ALCHEMY ARTICLE I
Alchemy is a science.
That sentence up there can be a bit funny, but keep that in mind while you read this article, for this science is linked to Magick, but it's not Magick at all.
It all started on the Alexandrian Era, in Europe, from Egypt, China and India. The overall goal of this science was to make sense of the nature of matter. Today, that way of studying is not considered as a science by Chemists and Physicians: it is considered as a root. A root of a great tree, called Knowledge.
Aristotle promoted the idea that there are four principle elements of matter: air,fire, earth, and water. He claimed that all physical matter is composed of these elements in varying amounts. Just like colours made out of red, yellow and blue.
However, we can assume that there are far more elements than simply four. For example, there is one very well known as "Quintessence". Some people believe this element is Magick, some other, Light. An increasing amount believes it is Love.
For what I have experienced through my life, I believe the Quintessence is just, the Unknown. Think about it! If there are groups of people all converging into different theories, the Quintessence seems to be unknown: there it is, the Unknown.
Much later, the Swiss physician, Paracelsus (1493-1541), added a third element to the theoretical composition of metal: salt. It should be stressed that these three elements -mercury, sulphur, and salt- were different from the ordinary substances of the same names.
Because metals were all composed of the same elements, it was thought possible to transform one type of metal into another by altering the relative amounts of constituent elements.
Know, I certainly know some of you are thinking, "And what about the Philosopher's stone?". Well, this stone -the Holy Grail among us Alchemists- not only could transform lead into gold, but it could also act as a powerful medicine. Infused for this purpose, it was called the elixir vitae or elixir of life. In addition to curing any disease, the elixir vitae could supposedly increase a person's lifespan, potentially conferring immortality. The trick was to find the philosopher's stone, which, despite its name, was supposed to have been created by an Alchemist, called Nicolas Flamel (1330-1418). This stone was never found, and it is believed that it was buried with Flamel's body. Nevertheless, there are some Alchemists pursuing the experiment to duplicate it.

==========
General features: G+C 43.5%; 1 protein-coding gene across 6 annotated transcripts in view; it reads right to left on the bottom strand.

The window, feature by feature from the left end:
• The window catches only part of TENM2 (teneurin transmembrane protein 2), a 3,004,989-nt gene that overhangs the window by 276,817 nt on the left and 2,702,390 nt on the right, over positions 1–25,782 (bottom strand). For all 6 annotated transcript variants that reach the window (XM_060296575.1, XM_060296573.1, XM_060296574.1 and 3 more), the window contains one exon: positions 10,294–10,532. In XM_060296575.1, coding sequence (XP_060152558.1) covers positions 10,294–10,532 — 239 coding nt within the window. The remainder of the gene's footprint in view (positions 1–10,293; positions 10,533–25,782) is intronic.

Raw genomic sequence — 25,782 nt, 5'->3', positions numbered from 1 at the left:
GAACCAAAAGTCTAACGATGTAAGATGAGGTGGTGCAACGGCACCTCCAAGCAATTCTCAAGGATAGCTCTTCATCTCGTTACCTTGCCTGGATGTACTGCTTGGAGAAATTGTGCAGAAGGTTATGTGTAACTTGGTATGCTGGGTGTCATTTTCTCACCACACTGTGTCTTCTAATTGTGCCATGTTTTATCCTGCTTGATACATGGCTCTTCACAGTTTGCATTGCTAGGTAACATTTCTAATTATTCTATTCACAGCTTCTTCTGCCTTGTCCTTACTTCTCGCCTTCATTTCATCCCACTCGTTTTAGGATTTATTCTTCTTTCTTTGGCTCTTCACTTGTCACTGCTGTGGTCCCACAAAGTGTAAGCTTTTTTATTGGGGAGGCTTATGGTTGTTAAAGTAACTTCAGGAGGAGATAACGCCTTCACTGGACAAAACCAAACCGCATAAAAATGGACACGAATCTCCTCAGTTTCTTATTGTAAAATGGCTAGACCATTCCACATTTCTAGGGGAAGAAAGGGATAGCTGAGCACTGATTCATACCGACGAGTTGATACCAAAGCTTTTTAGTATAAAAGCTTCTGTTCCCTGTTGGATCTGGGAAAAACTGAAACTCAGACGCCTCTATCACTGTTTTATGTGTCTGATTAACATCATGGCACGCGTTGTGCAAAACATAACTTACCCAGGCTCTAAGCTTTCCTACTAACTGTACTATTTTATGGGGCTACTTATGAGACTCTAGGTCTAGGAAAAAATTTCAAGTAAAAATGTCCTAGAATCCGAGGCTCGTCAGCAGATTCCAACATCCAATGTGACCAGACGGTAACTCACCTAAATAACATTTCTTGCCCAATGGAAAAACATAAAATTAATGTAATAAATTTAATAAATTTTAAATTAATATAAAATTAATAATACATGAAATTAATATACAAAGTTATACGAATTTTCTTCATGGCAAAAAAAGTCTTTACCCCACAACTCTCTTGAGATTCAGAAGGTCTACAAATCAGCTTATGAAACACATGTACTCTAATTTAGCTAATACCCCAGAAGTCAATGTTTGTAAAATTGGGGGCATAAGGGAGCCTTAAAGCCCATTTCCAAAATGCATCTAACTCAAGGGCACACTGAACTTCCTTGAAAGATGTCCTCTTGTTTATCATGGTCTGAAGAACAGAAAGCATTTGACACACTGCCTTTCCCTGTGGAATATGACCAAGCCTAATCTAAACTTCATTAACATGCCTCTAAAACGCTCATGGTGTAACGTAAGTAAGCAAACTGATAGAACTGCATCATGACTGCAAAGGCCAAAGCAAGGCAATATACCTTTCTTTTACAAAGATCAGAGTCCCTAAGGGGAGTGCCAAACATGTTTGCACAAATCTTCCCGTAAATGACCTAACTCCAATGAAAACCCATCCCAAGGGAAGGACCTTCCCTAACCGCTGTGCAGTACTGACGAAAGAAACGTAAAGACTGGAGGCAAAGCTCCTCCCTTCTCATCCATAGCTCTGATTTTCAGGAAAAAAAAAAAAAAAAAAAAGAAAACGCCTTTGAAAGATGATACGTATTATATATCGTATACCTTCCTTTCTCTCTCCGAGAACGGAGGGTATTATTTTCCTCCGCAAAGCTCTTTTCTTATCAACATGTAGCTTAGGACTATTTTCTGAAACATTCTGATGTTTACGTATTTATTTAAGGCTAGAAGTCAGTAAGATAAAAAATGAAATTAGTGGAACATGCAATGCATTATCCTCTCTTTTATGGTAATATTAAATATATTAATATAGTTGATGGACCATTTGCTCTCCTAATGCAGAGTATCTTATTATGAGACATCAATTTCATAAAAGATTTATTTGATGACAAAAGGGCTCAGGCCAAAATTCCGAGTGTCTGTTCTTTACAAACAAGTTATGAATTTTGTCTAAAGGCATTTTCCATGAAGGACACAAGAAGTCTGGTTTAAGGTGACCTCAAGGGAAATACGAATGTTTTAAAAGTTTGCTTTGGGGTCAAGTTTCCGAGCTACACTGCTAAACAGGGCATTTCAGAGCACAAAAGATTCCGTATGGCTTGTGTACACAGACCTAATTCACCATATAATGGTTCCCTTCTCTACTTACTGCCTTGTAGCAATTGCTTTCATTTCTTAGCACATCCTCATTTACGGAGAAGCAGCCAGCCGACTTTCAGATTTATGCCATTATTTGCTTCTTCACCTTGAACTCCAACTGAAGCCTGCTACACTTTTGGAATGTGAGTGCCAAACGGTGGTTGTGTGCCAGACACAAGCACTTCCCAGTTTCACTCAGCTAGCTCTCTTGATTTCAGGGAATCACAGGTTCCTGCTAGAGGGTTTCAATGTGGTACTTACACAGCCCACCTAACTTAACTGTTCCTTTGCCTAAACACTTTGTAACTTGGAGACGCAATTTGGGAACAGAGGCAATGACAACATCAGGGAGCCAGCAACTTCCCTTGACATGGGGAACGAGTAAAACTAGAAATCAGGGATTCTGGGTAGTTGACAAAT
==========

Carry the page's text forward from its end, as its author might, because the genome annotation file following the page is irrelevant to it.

For a time, the terms chemistry and alchemy were used interchangeably. As a result, some of the biggest names in chemistry from the medieval and Renaissance periods were also associated with alchemy. Paracelsus, who was mentioned previously, brought alchemy into the medical arena with his theory that chemical cures were effective against disease. Robert Boyle, considered the father of chemistry, was involved in alchemy from 1646 until the end of his life. His influential book, The Skeptical Chymist (1661), defined the differences between chemistry and alchemy and introduced the concept of element known today.
Remember that phrase at the beginning of this article?
Alchemy is a science. No matter what the Hermetic principles dictates, alchemy was, is and will keep being a science, for us Alchemists and Magick practitioners.
If you are interested in learning more about this wonderful branch/type/path of Magick, feel free to leave a reply below to let me know if you liked it.